Daily Archives: June 4, 2017

Government welcomes S&P credit rating

Pretoria � The South African government has welcomed Standard and Poor's decision of maintaining South Africa's long-term local currency debt ratings of 'BBB-', an investment grade rating.

The affirmation of the long-term foreign currency rating of 'BB+' and the negative outlook on the ratings are also noted.

While government agrees with S&P that the pace of economic growth is slow and as such, poses risks to fiscal consolidation and rising contingent liabilities, the fiscal policy stance continues to be guided by chapter 13 of the Constitution.

It states that while there is promotion of efforts aimed at economic development, good governance, social progress and rising standard of living for all South Africans, there must also be transparency, accountability and sound financial controls in the management of public finances, National Treasury said on Friday.

It said the key focus now is to safeguard confidence and reclaim the investment grade ratings.

Intensive engagements with broader stakeholders will continue. Sustainable fiscal policy and efforts to tackle sources of low growth are critical. Improvement in policy design, finalisation of key policies and coordination remain critical for boosting confidence and economic growth.

Government is currently re-engaging the private sector to make sure that the joint work of government, business, labour and civil society continues and that the pledges made thus far are fulfilled.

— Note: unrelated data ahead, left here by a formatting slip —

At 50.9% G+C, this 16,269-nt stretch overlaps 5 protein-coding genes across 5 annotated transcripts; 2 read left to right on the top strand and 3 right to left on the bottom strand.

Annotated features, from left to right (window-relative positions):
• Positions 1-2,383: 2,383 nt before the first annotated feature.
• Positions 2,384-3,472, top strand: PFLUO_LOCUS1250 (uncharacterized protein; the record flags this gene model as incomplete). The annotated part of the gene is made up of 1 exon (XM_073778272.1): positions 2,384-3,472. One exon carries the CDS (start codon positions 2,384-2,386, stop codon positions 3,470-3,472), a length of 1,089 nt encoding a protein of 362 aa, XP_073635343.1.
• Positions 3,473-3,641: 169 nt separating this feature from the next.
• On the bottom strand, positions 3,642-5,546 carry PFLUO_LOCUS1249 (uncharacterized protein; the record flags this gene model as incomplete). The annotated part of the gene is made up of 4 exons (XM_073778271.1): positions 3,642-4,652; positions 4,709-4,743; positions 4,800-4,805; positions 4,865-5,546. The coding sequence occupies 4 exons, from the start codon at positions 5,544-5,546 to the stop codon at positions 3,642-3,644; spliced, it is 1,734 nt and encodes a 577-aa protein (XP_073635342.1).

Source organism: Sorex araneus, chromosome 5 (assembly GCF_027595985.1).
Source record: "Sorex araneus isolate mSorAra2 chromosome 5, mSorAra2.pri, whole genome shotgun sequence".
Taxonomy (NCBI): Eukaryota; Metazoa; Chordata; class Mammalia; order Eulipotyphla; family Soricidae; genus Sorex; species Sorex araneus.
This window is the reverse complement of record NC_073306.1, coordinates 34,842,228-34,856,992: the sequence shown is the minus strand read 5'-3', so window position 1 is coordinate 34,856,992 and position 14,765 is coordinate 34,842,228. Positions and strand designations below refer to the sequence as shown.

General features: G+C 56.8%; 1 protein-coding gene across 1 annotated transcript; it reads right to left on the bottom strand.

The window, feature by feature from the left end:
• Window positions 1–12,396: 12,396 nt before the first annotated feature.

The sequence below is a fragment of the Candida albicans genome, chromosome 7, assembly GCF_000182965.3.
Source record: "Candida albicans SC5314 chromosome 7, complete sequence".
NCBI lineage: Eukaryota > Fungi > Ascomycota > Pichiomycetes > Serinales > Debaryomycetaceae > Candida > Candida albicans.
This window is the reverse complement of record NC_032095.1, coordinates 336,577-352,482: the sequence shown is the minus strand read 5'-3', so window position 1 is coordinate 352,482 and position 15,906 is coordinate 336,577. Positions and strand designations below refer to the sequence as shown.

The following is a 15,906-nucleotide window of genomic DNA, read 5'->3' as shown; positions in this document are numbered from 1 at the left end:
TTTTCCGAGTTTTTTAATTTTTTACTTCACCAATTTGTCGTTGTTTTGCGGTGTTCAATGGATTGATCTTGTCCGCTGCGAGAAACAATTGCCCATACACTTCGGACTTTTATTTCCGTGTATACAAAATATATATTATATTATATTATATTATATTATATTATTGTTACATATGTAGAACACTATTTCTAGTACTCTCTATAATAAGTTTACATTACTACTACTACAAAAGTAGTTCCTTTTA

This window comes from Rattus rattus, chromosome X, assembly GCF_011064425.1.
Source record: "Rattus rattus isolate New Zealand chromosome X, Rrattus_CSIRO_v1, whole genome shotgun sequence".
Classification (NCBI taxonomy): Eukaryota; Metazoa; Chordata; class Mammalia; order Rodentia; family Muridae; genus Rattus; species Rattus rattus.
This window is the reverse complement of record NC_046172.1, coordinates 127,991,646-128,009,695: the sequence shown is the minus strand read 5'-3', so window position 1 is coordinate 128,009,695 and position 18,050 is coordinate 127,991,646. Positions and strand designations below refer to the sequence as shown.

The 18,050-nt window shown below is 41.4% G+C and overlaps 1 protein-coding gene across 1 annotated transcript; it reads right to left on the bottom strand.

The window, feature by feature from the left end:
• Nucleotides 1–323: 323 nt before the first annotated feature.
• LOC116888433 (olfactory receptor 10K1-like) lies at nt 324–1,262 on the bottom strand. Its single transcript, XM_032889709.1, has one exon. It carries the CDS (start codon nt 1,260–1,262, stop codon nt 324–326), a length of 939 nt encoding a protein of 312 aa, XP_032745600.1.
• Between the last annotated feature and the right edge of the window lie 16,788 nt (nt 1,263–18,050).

According to Treasury, work to improve governance and financial challenges in State-owned companies (SOCs) is also on track.

In November 2016, Cabinet endorsed a private sector participation framework to guide collaboration between SOCs and the private sector on infrastructure projects. It also adopted a guideline for the remuneration and incentive standards for directors of SOCs.

Cabinet approved the broad thrust of a guide for the appointment of boards and executive officers, while recommending further consultation on the first draft of a new government shareholder policy, which will culminate in overarching legislation for SOCs. At the same time, Cabinet noted the proposal to determine and cost the developmental mandates of SOCs.

Government is committed to work with its social partners in improving business and consumer confidence. The National Development Plan continues to be the anchor policy of government, providing greater policy certainty.

The Constitution remains explicit in realising the fundamental rights of all who live in South Africa and that public funds are spent for a common good, Treasury said.

Source: South African Government News Agency

2 Lions, Freed from Circuses, Are Poached in South Africa

JOHANNESBURG � In 2016, 33 lions freed from circuses in Peru and Colombia were transported to South Africa to live out their days in a wildlife refuge. Last week, poachers broke into the sanctuary, killing two of the big cats.